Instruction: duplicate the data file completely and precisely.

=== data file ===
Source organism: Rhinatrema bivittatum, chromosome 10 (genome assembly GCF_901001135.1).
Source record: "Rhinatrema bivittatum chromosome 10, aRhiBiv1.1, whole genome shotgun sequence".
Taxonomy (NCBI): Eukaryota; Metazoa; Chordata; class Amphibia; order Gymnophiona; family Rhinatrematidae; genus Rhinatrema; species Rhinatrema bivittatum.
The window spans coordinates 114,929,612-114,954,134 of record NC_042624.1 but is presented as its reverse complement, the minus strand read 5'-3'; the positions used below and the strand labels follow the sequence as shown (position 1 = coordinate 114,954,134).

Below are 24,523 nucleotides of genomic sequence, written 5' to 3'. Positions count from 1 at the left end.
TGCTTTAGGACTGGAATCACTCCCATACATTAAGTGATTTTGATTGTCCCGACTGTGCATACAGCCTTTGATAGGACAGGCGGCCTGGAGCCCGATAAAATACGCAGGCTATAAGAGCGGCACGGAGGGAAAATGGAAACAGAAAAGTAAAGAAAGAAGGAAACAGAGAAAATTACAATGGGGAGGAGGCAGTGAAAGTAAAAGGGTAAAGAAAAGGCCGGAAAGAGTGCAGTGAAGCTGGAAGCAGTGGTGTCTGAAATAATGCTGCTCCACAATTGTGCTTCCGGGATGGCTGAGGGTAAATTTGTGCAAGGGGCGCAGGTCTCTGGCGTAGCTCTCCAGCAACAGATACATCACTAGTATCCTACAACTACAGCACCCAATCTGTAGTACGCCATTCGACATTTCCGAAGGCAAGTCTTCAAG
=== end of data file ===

Source organism: Rhinatrema bivittatum, chromosome 10 (genome assembly GCF_901001135.1).
Source record: "Rhinatrema bivittatum chromosome 10, aRhiBiv1.1, whole genome shotgun sequence".
Taxonomy (NCBI): Eukaryota; Metazoa; Chordata; class Amphibia; order Gymnophiona; family Rhinatrematidae; genus Rhinatrema; species Rhinatrema bivittatum.
The window spans coordinates 114,929,612-114,954,134 of record NC_042624.1 but is presented as its reverse complement, the minus strand read 5'-3'; the positions used below and the strand labels follow the sequence as shown (position 1 = coordinate 114,954,134).

Below are 24,523 nucleotides of genomic sequence, written 5' to 3'. Positions count from 1 at the left end.
TGCTTTAGGACTGGAATCACTCCCATACATTAAGTGATTTTGATTGTCCCGACTGTGCATACAGCCTTTGATAGGACAGGCGGCCTGGAGCCCGATAAAATACGCAGGCTATAAGAGCGGCACGGAGGGAAAATGGAAACAGAAAAGTAAAGAAAGAAGGAAACAGAGAAAATTACAATGGGGAGGAGGCAGTGAAAGTAAAAGGGTAAAGAAAAGGCCGGAAAGAGTGCAGTGAAGCTGGAAGCAGTGGTGTCTGAAATAATGCTGCTCCACAATTGTGCTTCCGGGATGGCTGAGGGTAAATTTGTGCAAGGGGCGCAGGTCTCTGGCGTAGCTCTCCAGCAACAGATACATCACTAGTATCCTACAACTACAGCACCCAATCTGTAGTACGCCATTCGACATTTCCGAAGGCAAGTCTTCAAG